Monday, April 11, 2016

Review - Bruce Lee: The Dragon Rises (@DarbyPopComics)


"You have got to be kidding me! I knew they couldn't kill the dragon!"

Bruce Lee is a legendary fighter and star who's light went out way too soon. Many people still look to him and his style as something of an inspiration, but what if he were still around today? That's a question that Bruce Lee: The Dragon Rises from Darby Pop Publishing seeks to answer. The issue is written by Shannon Lee and Jeff Kline, illustrated by Brandon McKinney, colored by Zac Atkinson and lettered by Troy Peteri.

Bruce Lee never died. And he hasn't aged. But, Bruce has no idea who he is or why so many "thugs" want a piece of him.

Readers going into Bruce Lee: The Dragon Rises will probably have no idea what they're getting into, but fortunately Lee and Kline make things obvious from the start. The concept of Bruce Lee being cryogenically frozen and then awoken by a seemingly inept guard is somewhat comedic in its own right while also setting the lighthearted nature of the book. There's a buddy cop aspect in pairing Bruce Lee up with Joe Toomey as well that Lee and Kline rely on to give Bruce Lee's amnesia some more entertainment value. Lee and Kline further infuse the story with an all-ages appeal through the addition of the young students are helping him to find his way in a much different world. The dialogue adds plenty of levity to the story and keeps the pace moving along as well.

An all-ages book doesn't work if the artwork is too grim and McKinney's efforts are pretty perfect in terms of keeping things light. His style lends the issue a Saturday morning cartoon feel that further buoys the general good-nature of the characters and their interactions. Characters are the focus in all the panels as McKinney gives them plenty of attention as they stand out against relatively sparse backgrounds that are detailed enough to convey the setting. The panels range in terms of their layout, with McKinney going back and forth between more standard grids and some overlays/insets. Atkinson's colors are bright and vivid, again contributing to the notion that the book is geared for readers of all-ages.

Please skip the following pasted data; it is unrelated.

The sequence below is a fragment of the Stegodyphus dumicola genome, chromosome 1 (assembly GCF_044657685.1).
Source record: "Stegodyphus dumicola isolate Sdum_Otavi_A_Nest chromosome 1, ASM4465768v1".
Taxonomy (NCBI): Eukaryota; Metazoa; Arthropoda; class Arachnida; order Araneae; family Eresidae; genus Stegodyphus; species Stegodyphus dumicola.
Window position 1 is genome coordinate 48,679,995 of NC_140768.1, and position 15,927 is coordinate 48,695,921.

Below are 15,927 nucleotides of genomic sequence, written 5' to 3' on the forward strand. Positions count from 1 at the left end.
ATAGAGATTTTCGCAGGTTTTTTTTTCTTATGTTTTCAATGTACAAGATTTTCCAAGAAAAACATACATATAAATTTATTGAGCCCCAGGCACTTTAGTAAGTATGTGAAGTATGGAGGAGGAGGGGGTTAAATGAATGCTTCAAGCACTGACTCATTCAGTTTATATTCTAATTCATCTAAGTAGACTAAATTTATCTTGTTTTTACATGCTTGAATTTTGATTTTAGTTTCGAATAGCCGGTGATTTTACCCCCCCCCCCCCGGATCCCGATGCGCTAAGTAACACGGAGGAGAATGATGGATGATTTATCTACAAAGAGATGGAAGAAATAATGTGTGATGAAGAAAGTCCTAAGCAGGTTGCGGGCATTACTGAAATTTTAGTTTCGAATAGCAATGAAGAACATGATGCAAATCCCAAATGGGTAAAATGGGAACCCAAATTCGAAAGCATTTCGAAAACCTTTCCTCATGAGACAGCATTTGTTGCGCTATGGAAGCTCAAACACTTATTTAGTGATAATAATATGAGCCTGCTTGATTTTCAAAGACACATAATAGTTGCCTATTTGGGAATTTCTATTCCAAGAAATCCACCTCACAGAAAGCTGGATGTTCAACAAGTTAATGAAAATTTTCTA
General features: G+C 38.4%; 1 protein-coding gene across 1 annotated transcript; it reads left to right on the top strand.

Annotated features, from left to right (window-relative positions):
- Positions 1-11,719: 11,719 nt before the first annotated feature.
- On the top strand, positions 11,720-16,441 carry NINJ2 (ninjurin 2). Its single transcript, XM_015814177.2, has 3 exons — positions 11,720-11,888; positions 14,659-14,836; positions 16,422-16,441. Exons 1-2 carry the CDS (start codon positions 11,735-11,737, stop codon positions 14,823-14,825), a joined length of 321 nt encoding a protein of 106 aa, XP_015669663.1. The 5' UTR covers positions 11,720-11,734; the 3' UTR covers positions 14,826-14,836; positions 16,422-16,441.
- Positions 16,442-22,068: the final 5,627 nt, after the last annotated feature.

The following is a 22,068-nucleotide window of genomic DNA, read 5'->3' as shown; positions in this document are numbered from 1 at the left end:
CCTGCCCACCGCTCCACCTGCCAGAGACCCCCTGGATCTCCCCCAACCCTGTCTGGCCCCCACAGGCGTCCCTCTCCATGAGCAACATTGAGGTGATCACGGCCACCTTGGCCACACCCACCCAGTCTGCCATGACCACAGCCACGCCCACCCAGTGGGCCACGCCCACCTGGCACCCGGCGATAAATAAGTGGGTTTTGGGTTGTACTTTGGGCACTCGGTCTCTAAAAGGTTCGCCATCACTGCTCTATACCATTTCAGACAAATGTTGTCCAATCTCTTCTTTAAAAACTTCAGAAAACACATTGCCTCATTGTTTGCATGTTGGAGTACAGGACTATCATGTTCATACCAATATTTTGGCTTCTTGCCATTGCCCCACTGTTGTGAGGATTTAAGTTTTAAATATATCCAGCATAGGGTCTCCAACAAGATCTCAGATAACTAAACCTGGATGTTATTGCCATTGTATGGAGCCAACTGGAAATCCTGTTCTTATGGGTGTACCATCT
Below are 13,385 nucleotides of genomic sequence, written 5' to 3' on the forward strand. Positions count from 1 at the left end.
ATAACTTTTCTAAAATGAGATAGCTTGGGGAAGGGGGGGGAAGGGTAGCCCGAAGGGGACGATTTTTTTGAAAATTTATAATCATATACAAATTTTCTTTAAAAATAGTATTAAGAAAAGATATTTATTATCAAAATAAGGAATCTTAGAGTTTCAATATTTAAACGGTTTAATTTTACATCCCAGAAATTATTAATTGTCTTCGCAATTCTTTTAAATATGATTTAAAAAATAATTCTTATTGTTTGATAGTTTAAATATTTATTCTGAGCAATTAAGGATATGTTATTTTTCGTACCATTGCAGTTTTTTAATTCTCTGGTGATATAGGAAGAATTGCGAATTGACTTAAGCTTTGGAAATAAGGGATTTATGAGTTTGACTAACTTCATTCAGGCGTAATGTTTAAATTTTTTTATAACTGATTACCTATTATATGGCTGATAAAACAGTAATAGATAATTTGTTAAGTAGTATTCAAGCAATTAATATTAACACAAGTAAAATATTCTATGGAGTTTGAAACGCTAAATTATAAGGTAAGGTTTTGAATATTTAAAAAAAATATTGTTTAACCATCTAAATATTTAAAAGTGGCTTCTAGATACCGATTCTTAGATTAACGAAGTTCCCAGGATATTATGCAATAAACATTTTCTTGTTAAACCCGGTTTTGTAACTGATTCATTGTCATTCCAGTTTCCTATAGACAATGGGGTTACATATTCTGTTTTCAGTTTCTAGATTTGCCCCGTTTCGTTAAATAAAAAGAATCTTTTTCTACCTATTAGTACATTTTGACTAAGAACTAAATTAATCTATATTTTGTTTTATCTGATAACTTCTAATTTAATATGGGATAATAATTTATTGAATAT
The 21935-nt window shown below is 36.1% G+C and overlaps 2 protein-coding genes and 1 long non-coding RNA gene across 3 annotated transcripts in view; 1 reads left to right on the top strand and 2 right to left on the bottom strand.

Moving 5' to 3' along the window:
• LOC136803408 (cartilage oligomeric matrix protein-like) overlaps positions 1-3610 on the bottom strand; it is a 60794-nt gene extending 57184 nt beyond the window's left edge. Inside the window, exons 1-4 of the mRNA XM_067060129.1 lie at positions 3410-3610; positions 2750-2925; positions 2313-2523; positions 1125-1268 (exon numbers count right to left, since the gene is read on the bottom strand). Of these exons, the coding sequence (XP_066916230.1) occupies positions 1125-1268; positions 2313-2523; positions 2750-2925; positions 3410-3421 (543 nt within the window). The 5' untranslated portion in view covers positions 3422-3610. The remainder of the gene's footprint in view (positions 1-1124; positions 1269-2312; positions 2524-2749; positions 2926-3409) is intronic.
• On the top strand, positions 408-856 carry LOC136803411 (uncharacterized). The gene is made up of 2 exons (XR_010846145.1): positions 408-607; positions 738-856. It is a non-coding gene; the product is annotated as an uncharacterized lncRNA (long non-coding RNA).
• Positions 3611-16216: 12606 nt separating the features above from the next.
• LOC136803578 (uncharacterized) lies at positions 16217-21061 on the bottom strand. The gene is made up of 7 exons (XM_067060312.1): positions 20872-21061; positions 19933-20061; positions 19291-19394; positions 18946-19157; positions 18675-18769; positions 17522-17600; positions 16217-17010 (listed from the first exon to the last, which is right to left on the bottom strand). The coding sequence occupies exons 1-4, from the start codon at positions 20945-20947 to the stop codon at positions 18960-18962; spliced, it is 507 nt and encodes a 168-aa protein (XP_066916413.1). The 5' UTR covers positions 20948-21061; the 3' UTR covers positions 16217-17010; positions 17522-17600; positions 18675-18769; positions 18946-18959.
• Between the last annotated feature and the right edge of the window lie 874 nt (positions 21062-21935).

The premise behind Bruce Lee: The Dragon Rises is a little hokey, but it works. Bruce Lee is forced to learn more about his surroundings and the new world while also coming to terms with his reputation as one of the foremost martial arts experts in history. The premise of the story by Lee and Kline is sort of a buddy cop take that's given a fun twist by mixing in someone like Bruce Lee. The illustrations by McKenne are clean and airy, reinforcing the notion that the story is meant to be enjoyed and not really overanalyzed. Bruce Lee: The Dragon Rises will appeal to readers of all ages and draws upon a pretty enjoyable twist on a legend.

Bruce Lee: The Dragon Rises is in stores now.

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